Dinner featured food from executive chef Kevin Tien who leads his modern Vietnamese restaurant, Moon Rabbit and the kitchen at the Intercontinental Washington, DC-The Wharf.

Chef Kevin Tien greets guests from the Congressional Asian Pacific American Caucus at the residence of Kamala Harris. Rep Judy Chu looks on
Photo from the Office of the Vice President. Chef Kevin Tien greets guests from the Congressional Asian Pacific American Caucus at the residence of Kamala Harris

Last week, the Vice President posed for her annual picture with members of the White House staff who identify as Asian American, Native Hawaiian, or Pacific Islander. Well over 100 people joined the Vice President for the photo.

Some of the criticism of Harris has centered around the high staff turnover she has experienced. A headline in the Washington Post in December 2021 read A Kamala Harris Staff Exodus Reignites Questions about her leadership style and her personal ambitions.

AsAmNews invited a spokesperson for the Republican Party to comment for this story. He declined, but said he would be open to future invitations.

Bill Wong, a retired political consultant who has worked on behalf of Democrats both nationally and the state of California, did comment. He is also the author of Better to Win, Hardball Lessons in Leadership, Influence and the Craft of Politics.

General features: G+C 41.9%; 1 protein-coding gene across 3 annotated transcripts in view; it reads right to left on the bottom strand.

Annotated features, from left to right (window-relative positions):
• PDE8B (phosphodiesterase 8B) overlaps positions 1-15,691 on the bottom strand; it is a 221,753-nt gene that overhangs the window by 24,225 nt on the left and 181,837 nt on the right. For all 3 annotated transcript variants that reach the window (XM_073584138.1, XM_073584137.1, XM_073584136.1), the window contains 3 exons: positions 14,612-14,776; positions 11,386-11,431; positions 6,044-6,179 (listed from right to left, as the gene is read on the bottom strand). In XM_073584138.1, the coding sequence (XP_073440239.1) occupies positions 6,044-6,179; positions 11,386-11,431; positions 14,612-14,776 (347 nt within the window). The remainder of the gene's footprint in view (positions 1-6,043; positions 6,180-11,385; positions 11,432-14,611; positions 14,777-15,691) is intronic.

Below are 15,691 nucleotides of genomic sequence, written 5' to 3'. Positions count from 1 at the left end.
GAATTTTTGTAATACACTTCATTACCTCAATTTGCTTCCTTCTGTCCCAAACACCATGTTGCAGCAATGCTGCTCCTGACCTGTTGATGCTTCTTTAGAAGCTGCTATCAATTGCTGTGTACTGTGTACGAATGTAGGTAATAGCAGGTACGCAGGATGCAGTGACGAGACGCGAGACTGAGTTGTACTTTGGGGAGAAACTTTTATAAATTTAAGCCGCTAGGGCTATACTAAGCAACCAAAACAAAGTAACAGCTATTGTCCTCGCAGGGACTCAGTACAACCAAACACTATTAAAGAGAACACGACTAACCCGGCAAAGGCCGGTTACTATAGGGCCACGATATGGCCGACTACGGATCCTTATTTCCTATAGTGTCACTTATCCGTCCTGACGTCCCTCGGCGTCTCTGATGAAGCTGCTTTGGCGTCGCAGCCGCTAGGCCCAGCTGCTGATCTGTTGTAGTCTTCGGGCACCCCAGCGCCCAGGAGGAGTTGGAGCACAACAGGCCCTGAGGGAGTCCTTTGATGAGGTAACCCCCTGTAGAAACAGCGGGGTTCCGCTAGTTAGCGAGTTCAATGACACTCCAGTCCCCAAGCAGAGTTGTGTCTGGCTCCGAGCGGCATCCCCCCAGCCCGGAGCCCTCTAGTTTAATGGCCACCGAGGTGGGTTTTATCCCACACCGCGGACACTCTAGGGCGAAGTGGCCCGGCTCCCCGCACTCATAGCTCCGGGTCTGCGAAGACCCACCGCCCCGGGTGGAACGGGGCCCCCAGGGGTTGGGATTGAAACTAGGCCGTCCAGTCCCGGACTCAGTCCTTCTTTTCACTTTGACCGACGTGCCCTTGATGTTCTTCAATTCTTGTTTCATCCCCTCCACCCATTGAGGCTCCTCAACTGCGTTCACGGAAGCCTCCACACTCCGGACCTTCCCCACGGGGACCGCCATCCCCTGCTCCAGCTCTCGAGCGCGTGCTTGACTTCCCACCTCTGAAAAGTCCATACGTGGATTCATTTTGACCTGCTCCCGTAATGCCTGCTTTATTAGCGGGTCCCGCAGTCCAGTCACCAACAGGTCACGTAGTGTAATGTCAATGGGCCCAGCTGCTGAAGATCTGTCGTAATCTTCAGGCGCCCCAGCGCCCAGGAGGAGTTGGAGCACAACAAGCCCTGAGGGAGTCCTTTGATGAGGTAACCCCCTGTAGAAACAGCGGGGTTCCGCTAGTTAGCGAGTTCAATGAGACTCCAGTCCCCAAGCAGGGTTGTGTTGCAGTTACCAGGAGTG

He says high staff turnover is not unique to Harris.

“Burnout is high. Compensation is low. It’s a stressful environment,” he told AsAmNews speaking about politics. “It’s unfair to single out Harris particularly.”

Harris speaks to members of her staff who identify as Asian American, Native Hawaiian or Pacific Islander.
Photo from the Office of the Vice President

The approval rating among Asian Americans of President Biden is among the highest of all ethnic groups, second only to Black voters.

An Emerson College Poll conducted January 19-21 found 69 percent of Asian Americans surveyed approved of the way he is handling the presidency.

RELATED: Poll finds support for Biden high among Asian Americans

Both Biden and Harris have made it a point to reach out to the AANHPI community. In March, Harris met with small AANHPI business leaders in San Francisco to hear their concerns and offer support.

RELATED: Kamala Harris vows to lift up Asian small businesses

“As far as I know, she had a lot of interaction with Asian Americans in San Francisco (where she serviced as District Attorney) and when she ran statewide (successfully for both Attorney General and U.S. Senator),” said Wong.

AsAmNews is published by the non-profit, Asian American Media Inc. Follow us on FacebookX, InstagramTikTok and YouTube. Please consider making a tax-deductible donation to support our efforts to produce diverse content about the AAPI communities. We are supported in part by funding provided by the State of California, administered by the California State Library in partnership with the California Department of Social Services and the California Commission on Asian and Pacific Islander American Affairs as part of the Stop the Hate program. To report a hate incident or hate crime and get support, go to CA vs Hate.